Cost of Hunting: South Africa

Many U.S. hunters would love the opportunity to go hunting in South Africa. However, many incorrectly assume that they cannot afford such an opportunity due to misconceptions about the cost. 

Contrary to what you may think, you don’t have to break your bank account to hunt in South Africa. In fact, African hunting packages for several species of plains game costs about the same as a guided elk hunt in most states. The sheer variety and quantity of game you’ll encounter on a South African hunt is outstanding and almost incomparable to any other place in the world. 

So, when you consider the cost of this excursion, you can unequivocally say that this is one of the best hunting bargains out there. In this guide, we’ll cover all the costs associated with hunting in South Africa, proving how affordable such a trip actually is.

Travel Expenses

You may hear stories of hunters or travelers using travel methods such as chartered aircraft or helicopters. While this is quite luxurious, such methods of travel tend to run up the bill. Thankfully, there is a much cheaper option for the average hunter. Depending on the time of year you’re hunting, round-trip economy-class airline tickets to Africa generally cost between $1,000 and $2,000. South Africa is usually the fastest and least expensive destination on the continent to reach from the United States. You can find plane tickets to Johannesburg on the lower end of the scale.

In South Africa, June to September is the optimal travel season for a hunter. Depending on the hunting areas, a traveler can be picked up at O.R. Tambo International Airport in Johannesburg by their safari company. If the hunting camp is more than a few hour’s drive from the airport, there can be a destination charge anywhere from $200 to $500 for the round trip. In some cases, the total expenditure for a hunting trip can be under $5,500, even if you add in airfare to O.R. Tambo Airport (of course this is subject to change based on the type of game you hunt).

Trophy Fees

The total price of most South African hunting packages is made up primarily of two factors: daily rates and trophy fees. In this section, we’ll focus on the latter.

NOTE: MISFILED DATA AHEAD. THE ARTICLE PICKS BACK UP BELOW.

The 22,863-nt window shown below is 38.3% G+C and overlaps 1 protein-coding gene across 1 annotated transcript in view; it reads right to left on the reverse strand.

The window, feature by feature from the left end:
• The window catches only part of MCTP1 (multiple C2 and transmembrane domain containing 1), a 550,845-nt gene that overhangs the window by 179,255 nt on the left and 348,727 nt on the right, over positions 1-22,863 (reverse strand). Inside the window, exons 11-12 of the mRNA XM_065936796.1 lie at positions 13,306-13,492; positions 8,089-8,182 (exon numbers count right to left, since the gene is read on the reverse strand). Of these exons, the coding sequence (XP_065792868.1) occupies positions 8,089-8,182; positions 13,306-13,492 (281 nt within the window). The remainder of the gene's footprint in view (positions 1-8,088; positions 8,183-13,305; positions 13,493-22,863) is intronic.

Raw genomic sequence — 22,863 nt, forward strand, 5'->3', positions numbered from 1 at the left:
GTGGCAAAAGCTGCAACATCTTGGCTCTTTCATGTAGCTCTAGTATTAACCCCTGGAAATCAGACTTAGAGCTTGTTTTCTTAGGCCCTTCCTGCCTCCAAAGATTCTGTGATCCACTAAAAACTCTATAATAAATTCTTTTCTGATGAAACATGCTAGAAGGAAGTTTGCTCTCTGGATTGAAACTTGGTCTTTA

A trophy fee is the price you’ll pay for each individual animal taken on the hunt. That being said, the South African government fully understands the benefits of hunting and has truly embraced it as an important aspect of wildlife conservation. 

For this reason, South Africa has very reasonable prices for their large populations of plains game. These “cheaper” plains game hunts consist of non-exotic species such as gazelle, wildebeest, zebra, warthog, etc. Still, the trophy fee does depend on the game you wish to pursue, so the cost is subject to go up. Hunts for dangerous game like buffalo and leopard cost more than plains game, but still, it’s not expensive as you may guess. On the other hand, more rare and exotic species such as elephant, bongo, and sitatunga are considerably more expensive.

The good news is that you usually only pay for animals actually taken or wounded. So, a 5-10 day South African hunting safari package for the most popular species of plains game normally costs between $3,000 and $7,000. 

Below, you’ll find a general breakdown of trophy fee averages based on a multitude of different outfitters. These prices will likely be about 35% lower if you purchase a package of animals rather than buying each one a la carte.

Average Plains Game Trophy Fees in South Africa: 

  • Impala – $355
  • Com. Springbok – $350
  • Blesbok – $395
  • Gemsbok – $950
  • Lechwe – $1,950
  • Cape Eland – $2,050
  • Blue Wildebeest – $910
  • Black Wildebeest – $790
  • Waterbuck – $1,950
  • Nyala – $2,100
  • Red Hartebeest – $700
  • Warthog – $500
  • Kudu – $1,750
  • Sable – $3,900
  • Roan – $2,800
  • Ostrich – $550
  • Burchell’s Zebra – $980
  • Steenbuck – $370

Average Dangerous Game Trophy Fees in South Africa: 

  • Leopard – $22,750
  • Lion – $53,000
  • Hyena – $4,560
  • Cheetah – $5,000
  • Cape Buffalo – $11,900
  • Giraffe – $2,300
  • Elephant – $31,000
  • White Rhino – $30,000
  • Crocodile – $5,200
  • Hippo – $8,200

Daily Rates

As we mentioned, daily rates make up a large portion of the hunting package. Daily rates cover aspects such as food, lodging, and the services of a guide and trackers. 

For a plains game hunt, daily rates typically cost around several hundred dollars per day and this price does go up if you’re hunting dangerous game. Most outfitters usually offer a cheaper 2×1 guide deal (2 hunters with one guide). For example, a 1×1 guide can cost around $430 whereas a 2×1 guide is around $380 per day. To get the total cost of daily rates, simply multiply the daily rate by the number of days in your hunt for the total daily rates.

Taxidermy and Shipping

 You’ve got two options with taxidermy: do it in South Africa or ship the unfinished hides, skulls, and horns to a taxidermist in the United States. Labor is cheaper in Africa, so taxidermy prices are typically correspondingly lower. 

However, it costs more to ship finished trophies home. Still, it is overall less expensive to do taxidermy in South Africa, even taking into account the increased shipping charges for finished trophies. Plan on spending anywhere from $1,000 to $2,000 in shipping costs.

 Conclusion

As you can now gather, a South African hunting trip costs much less than you probably assumed, especially in the case of plains game. All things considered, few other hunting opportunities offer such a tremendous experience at such a reasonable price as a hunt in South Africa.

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